Tanyah Nasir – Rise Up facilitator
I was invited to be the IGLDP worker on the ground at Wurrumiyanga due to my long experience working with Indigenous individuals and organisations in the past. I have worked with Indigenous people and Tiwi people across the Northern Territory over the past 30 years with an education, employment and training context. Recently I have worked with Tiwi people whilst delivering the TNCS Rise Up Program, Be Your Best, Own your Future, in Darwin and at Wurrumiyanga.
Even though I have family and cultural connections to some families at Tiwi, I undertake this project as an outsider however, I understand that my relationships will impact and influence how people respond to me.
I have been intentionally very broad in whom I talk to, as well as what I talk to them about, as this provides people with the opportunity to engage, connect, participate and feel valued and listened to. They are able to share their thoughts without judgment or repercussions. Beginning this project I took a “Tell Us the Story from your perspective … as a worker and as a community member” approach to opening up discussion and allowing people to discuss what they would like regarding governance and leadership.
Stage 1 of this project initially involved meeting with people (Tiwi and non-Tiwi) that I already had an existing personal and professional relationship with, seeking their advice, guidance and support on how to proceed, who I needed to talk to and how to move the project forward in an inclusive and respectful manner.
Local Tiwi people were happy to meet in their spare time to share their knowledge to help me understand the governance and leadership at work at Wurrumiyanga. At initial discussions the employment of local Tiwi people was highlighted as a way of developing and strengthening relationships and shared ownership of the project. Similarly, the people I spoke to were very committed to the development of their town and local Tiwi people and were very enthusiastic in advocating their own interests.
Everyone that participated did so willingly and has generously given their time to share their knowledge and perspectives. People are generally interested in the project and see it as a way of developing their understanding about governance and leadership and the current western structures and they also see the project as an opportunity to highlight Tiwi Ways/Tiwi Governance.
A major concern which kept being highlighted and referred to was the way in which Tiwi practices of decision making and ways of handling disputes and resolving conflict were not formally recognised or properly implemented in western governance structures. Responding to these concerns, Ponki Mediation and Skin Group processes offered a starting point for future discussions and workshops to be carried out as Stage 2 of the project.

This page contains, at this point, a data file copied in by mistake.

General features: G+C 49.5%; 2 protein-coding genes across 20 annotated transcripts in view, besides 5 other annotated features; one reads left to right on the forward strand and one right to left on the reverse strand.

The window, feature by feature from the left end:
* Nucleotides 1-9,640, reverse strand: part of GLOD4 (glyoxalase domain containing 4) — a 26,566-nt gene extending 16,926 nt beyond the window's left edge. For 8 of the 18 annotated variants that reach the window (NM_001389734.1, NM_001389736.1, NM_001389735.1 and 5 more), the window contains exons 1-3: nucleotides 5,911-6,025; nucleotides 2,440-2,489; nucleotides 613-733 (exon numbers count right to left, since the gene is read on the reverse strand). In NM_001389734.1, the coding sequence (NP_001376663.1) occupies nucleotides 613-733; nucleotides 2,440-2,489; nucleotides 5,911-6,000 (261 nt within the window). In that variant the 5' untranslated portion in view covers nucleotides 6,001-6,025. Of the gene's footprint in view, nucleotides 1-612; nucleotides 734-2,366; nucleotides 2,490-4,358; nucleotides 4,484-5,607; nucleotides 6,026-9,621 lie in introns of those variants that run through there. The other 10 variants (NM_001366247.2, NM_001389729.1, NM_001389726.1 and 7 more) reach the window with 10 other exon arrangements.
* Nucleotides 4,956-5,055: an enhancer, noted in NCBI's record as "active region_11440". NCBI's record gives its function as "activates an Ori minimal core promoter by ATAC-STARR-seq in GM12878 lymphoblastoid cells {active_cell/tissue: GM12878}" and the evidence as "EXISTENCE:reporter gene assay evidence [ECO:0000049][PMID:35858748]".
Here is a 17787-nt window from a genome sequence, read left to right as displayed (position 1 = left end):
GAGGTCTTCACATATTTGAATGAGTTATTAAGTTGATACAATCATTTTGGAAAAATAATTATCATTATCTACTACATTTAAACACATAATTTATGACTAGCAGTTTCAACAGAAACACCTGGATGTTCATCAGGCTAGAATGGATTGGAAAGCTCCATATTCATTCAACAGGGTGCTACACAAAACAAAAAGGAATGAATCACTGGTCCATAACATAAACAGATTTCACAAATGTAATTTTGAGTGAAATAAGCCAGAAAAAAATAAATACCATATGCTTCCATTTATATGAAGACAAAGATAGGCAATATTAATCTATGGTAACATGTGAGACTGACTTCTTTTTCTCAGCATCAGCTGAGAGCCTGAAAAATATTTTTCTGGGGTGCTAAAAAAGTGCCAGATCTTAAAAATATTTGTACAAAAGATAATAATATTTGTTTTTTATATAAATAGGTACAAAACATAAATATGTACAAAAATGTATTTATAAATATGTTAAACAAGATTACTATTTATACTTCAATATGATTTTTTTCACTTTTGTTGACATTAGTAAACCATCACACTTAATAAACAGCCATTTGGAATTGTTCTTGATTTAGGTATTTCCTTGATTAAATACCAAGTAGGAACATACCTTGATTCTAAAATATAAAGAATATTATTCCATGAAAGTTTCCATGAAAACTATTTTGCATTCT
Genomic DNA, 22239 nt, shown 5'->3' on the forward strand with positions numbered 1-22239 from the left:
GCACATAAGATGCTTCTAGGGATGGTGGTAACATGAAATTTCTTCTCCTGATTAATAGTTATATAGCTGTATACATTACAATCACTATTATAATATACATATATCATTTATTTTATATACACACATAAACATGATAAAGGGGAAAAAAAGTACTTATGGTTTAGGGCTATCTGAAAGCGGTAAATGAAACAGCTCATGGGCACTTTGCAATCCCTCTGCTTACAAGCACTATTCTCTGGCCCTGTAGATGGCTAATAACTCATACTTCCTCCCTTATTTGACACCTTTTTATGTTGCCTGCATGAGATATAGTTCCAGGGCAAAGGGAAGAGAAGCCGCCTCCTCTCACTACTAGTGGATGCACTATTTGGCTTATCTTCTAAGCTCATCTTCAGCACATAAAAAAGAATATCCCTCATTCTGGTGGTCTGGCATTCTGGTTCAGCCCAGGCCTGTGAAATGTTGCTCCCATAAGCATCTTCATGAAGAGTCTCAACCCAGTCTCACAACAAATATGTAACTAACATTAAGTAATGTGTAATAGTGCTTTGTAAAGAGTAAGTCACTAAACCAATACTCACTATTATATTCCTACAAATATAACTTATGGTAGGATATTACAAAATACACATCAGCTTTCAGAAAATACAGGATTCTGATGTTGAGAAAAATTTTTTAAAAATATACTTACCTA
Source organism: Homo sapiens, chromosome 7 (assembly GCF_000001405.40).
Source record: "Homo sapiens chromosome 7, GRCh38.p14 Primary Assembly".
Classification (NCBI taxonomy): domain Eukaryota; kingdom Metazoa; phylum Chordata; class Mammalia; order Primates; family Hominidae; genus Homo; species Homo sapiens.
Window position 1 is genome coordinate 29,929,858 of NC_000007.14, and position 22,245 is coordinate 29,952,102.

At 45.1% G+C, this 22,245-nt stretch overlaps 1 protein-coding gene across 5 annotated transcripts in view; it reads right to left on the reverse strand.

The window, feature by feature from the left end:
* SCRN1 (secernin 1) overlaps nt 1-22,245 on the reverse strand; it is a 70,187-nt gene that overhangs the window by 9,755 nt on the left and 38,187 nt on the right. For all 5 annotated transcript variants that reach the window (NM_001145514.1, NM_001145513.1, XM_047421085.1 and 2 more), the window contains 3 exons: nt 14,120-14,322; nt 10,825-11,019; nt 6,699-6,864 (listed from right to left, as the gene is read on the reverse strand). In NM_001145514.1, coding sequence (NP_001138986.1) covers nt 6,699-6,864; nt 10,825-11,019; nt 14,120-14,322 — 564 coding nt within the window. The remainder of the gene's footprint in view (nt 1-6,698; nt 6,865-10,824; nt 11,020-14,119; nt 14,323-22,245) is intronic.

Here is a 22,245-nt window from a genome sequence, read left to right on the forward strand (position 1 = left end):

The first set of workshops was held on the 11, 12 and 13th of November, 2014.
These workshops drew on a community development foundation, and worked to empower local Tiwi community members to share their knowledge and understanding about Tiwi governance and western governance and leadership, and to voice their concerns and aspirations in front of other community members. It was emphasised that the workshop was like a ‘community’ meeting – with everyone together, how it used to be. And this is what people feel is needed.
In preparing for the workshops a number of organisations in Wurrumiyanga were contacted and consulted with these included the TIRC, Local Authority, TITEB, Red Cross, PM and C and the NTG Department of Health as well as individual local Tiwi people.
The purpose of the workshops was to discuss and unpack the following:
Identify and discuss the existing organisations, businesses and service providers at Wurrumiyanga
Tiwi Island Regional Council
Tiwi Way/Tiwi governance
At the same time, these workshops offer the opportunity for Tiwi people to begin ‘driving’ the agenda as the day unfolds. For example, in one of the workshops it was obvious that a community leader wanted to take advantage of and maximize the opportunity where his people were ‘listening deeply’ and were engaged with the topic and respectfully and tactfully steered the discussion to where he believed needed to be consolidated.
We initiated a number of exercises in which people mapped out and told their stories of both Tiwi and other forms of governance and leadership in Wurrumiyanga, including the many different organisations, councils and boards, as well as how each of these works and the roles that people adopt within them.
We then worked to extend understandings of the roles and functions of these organisations, the connections between them, and how local Tiwi could use them effectively to benefit Tiwi. There were a number of local leaders who were able to assist and guide this learning, while also modelling learning relationships between older generations and the youth.